Column: Tap more child nutrition, school-lunch subsidies for isle keiki

Jul 28, 2022

A report released in May by Hawaii Appleseed, in coordination with the Hawaii children’s Action Network, Hawaii Afterschool Alliance, and Ulupono Initiative, documented that, over the past 20 years, Hawaii has missed out on over $221 million in federal funding to cover the costs for school meal programs.

In this Honolulu Star-Advertiser guest column by the reports authors, read how this oversight means less funding is available to cover other essential education costs, such as funding for afterschool programs and increased pay for teachers: 

“Despite Hawaii’s skyrocketing food costs over the decades compared with the rest of the country, the USDA reimbursement rate for Hawaii has not been revised since 1979, except for standard inflation. The Feed Our Keiki report finds that the federal school meal reimbursement rates for Hawaii currently should be 62% higher than other states, but it has been stuck at only 17% higher since 1979 ...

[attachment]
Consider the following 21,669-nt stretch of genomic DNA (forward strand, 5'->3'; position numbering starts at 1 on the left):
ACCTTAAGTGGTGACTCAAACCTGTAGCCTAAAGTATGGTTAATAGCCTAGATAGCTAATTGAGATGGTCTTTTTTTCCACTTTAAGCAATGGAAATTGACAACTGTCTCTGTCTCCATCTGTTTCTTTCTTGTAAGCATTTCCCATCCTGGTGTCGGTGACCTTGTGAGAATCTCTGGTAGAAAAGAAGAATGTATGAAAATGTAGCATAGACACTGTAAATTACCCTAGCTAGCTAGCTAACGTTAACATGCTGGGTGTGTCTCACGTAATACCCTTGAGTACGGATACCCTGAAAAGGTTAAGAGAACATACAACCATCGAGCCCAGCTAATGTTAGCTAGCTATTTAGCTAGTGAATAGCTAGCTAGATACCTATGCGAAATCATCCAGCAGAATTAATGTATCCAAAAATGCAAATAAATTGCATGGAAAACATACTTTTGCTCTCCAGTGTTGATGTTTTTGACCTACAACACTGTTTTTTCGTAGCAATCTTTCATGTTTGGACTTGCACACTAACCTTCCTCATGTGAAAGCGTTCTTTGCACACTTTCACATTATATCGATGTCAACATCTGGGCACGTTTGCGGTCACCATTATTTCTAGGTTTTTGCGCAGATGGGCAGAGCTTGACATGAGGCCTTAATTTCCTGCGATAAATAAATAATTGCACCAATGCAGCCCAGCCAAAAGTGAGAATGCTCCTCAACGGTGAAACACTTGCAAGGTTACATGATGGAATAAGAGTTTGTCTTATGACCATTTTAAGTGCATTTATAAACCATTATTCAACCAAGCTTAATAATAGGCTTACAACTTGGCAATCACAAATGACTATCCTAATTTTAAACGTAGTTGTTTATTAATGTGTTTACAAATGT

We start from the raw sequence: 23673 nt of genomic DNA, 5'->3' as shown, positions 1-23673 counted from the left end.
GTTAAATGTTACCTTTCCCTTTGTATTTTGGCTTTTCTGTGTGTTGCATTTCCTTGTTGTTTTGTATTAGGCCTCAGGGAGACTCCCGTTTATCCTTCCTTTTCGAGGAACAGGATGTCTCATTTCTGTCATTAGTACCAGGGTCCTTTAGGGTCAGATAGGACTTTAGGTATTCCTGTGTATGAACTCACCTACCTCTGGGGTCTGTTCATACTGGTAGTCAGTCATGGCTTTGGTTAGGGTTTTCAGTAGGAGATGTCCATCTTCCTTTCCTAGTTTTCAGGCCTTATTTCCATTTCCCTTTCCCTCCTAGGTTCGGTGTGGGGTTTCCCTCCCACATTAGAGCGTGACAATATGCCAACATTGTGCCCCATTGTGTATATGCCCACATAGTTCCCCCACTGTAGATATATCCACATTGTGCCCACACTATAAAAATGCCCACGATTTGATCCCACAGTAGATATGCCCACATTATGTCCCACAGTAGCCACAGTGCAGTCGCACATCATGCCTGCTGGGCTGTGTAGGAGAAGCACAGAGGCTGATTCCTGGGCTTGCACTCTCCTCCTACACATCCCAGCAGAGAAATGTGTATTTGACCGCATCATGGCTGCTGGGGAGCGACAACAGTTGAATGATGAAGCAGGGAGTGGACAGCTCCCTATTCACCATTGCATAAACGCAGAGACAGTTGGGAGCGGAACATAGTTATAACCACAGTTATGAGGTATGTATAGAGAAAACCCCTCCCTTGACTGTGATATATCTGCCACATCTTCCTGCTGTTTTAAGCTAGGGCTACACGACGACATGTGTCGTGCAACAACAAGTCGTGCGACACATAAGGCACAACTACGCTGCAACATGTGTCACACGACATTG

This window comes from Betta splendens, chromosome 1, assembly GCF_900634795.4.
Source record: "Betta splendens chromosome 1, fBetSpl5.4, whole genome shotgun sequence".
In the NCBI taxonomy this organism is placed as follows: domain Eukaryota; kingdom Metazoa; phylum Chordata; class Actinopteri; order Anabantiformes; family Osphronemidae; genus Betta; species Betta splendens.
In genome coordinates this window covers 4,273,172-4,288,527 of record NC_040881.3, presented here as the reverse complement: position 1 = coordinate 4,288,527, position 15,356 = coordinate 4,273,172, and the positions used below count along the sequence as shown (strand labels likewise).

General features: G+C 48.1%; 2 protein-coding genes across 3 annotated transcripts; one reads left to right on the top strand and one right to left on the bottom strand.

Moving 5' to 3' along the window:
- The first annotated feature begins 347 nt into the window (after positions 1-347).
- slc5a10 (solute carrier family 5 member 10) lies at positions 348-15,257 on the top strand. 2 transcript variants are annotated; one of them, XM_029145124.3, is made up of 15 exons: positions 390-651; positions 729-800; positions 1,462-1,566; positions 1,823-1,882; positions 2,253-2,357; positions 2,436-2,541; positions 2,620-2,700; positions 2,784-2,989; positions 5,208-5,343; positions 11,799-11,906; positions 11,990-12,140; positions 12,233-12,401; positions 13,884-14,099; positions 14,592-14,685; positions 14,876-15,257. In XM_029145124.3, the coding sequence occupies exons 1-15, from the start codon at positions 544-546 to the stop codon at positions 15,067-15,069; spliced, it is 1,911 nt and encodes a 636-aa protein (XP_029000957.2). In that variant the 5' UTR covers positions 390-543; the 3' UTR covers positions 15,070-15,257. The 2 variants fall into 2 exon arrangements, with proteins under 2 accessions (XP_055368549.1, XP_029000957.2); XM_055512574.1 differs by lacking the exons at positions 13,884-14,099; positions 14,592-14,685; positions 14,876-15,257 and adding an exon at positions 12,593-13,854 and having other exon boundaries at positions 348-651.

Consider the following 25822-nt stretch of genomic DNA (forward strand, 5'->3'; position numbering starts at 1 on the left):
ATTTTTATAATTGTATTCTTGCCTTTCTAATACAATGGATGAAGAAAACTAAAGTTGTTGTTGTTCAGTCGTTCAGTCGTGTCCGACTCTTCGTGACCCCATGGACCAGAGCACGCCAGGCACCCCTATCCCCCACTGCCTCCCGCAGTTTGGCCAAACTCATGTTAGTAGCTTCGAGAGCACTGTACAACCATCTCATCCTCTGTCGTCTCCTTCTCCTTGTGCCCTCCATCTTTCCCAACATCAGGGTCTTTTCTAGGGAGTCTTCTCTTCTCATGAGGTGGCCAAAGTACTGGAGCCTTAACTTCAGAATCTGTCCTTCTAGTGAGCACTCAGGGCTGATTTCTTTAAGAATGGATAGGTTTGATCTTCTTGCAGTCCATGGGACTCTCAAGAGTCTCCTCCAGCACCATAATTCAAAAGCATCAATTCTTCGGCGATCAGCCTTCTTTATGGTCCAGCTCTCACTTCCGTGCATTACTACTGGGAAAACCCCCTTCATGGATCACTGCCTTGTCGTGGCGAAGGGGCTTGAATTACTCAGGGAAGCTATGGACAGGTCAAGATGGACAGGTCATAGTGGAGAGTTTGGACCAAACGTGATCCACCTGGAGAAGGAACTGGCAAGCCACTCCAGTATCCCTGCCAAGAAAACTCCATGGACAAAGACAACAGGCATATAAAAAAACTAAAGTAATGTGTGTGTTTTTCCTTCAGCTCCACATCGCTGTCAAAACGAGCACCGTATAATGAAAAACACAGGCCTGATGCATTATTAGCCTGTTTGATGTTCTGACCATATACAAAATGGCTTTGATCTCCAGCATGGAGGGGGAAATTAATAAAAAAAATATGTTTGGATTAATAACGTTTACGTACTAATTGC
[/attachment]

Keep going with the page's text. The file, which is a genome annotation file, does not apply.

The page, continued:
“Our students are not the only ones who lose out. Legislation that passed last year requires our state Department of Education (DOE) to increase local food sourcing incrementally to at least 30% by 2030. The inadequate federal reimbursements short-change our entire community because a portion of those funds would go to Hawaii’s food producers, with that percentage growing each year as the DOE makes progress toward its 30% goal.” 

Read more in “Tap more child nutrition, school-lunch subsidies for isle keiki” (Honolulu Star-Advertiser, July 12, 2022).